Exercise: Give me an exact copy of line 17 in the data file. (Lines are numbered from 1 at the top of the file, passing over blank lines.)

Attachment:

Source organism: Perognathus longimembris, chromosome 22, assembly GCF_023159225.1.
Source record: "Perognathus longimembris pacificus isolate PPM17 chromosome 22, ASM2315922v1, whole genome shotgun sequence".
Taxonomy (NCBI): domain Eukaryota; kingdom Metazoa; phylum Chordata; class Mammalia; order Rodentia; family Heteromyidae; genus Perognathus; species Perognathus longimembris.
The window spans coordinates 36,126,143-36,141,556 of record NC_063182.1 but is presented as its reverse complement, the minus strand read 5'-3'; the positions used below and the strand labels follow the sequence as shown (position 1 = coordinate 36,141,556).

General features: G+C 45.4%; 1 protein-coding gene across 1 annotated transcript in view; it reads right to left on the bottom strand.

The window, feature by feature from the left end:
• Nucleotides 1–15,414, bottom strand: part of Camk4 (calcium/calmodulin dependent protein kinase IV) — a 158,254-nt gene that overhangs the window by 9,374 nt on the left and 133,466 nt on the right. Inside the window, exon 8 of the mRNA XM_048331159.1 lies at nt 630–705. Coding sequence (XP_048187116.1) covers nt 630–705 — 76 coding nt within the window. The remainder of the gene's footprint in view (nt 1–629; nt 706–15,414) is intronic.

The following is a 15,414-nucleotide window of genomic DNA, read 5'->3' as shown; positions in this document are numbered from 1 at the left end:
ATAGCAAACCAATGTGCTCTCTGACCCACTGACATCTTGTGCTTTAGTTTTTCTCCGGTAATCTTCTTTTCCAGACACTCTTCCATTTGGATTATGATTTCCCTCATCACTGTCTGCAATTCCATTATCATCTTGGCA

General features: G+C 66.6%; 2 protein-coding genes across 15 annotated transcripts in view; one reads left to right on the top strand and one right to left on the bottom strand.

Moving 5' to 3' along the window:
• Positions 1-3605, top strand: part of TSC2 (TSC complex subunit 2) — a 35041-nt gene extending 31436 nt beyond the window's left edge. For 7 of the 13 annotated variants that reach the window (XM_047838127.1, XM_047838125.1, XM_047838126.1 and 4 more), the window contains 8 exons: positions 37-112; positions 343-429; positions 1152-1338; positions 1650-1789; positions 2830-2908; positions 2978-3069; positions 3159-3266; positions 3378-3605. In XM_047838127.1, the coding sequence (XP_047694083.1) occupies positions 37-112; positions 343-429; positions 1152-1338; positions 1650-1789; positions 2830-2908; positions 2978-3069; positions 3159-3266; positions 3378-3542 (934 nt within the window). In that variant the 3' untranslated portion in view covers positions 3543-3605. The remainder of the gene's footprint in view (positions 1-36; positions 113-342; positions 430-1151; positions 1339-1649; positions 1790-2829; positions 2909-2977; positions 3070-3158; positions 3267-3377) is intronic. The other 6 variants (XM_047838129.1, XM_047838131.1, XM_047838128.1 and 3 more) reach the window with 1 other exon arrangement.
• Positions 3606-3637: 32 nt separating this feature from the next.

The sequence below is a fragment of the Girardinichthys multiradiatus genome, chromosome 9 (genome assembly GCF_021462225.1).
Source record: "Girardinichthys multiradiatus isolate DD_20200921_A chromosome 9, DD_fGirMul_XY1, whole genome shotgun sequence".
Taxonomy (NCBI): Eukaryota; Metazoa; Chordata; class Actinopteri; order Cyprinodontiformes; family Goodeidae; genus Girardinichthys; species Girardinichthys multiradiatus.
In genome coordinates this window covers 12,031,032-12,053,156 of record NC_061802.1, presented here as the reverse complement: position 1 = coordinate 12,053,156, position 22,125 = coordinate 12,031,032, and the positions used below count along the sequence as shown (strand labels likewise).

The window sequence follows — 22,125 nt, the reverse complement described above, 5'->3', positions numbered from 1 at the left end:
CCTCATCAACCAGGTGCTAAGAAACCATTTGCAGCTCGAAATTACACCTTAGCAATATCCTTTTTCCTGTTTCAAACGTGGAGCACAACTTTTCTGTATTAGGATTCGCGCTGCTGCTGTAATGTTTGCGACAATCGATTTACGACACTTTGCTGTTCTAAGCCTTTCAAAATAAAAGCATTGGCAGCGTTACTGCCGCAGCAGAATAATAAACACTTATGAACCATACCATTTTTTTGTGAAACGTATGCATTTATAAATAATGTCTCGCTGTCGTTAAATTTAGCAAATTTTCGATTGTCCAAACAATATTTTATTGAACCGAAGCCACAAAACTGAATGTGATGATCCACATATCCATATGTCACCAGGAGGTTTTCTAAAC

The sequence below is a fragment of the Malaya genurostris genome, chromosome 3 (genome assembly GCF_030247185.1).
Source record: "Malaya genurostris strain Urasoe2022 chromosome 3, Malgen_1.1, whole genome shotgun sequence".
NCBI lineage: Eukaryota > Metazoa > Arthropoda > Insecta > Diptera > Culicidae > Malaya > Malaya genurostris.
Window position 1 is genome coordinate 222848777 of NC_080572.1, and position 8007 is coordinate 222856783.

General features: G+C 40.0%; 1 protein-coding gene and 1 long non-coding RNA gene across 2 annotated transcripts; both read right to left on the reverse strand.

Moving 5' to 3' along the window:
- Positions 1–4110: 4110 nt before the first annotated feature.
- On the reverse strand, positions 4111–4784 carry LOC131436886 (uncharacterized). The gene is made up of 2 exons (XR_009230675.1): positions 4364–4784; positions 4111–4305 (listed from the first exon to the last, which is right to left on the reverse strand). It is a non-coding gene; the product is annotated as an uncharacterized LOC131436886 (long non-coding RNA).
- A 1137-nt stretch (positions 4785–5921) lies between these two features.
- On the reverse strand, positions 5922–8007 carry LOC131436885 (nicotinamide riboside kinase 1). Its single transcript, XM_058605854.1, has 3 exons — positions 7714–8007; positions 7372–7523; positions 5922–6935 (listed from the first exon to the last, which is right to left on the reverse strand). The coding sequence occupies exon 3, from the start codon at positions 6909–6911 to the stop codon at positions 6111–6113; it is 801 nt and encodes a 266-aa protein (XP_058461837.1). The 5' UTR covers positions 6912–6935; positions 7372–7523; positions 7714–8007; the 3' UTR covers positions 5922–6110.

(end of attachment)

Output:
In genome coordinates this window covers 12,031,032-12,053,156 of record NC_061802.1, presented here as the reverse complement: position 1 = coordinate 12,053,156, position 22,125 = coordinate 12,031,032, and the positions used below count along the sequence as shown (strand labels likewise).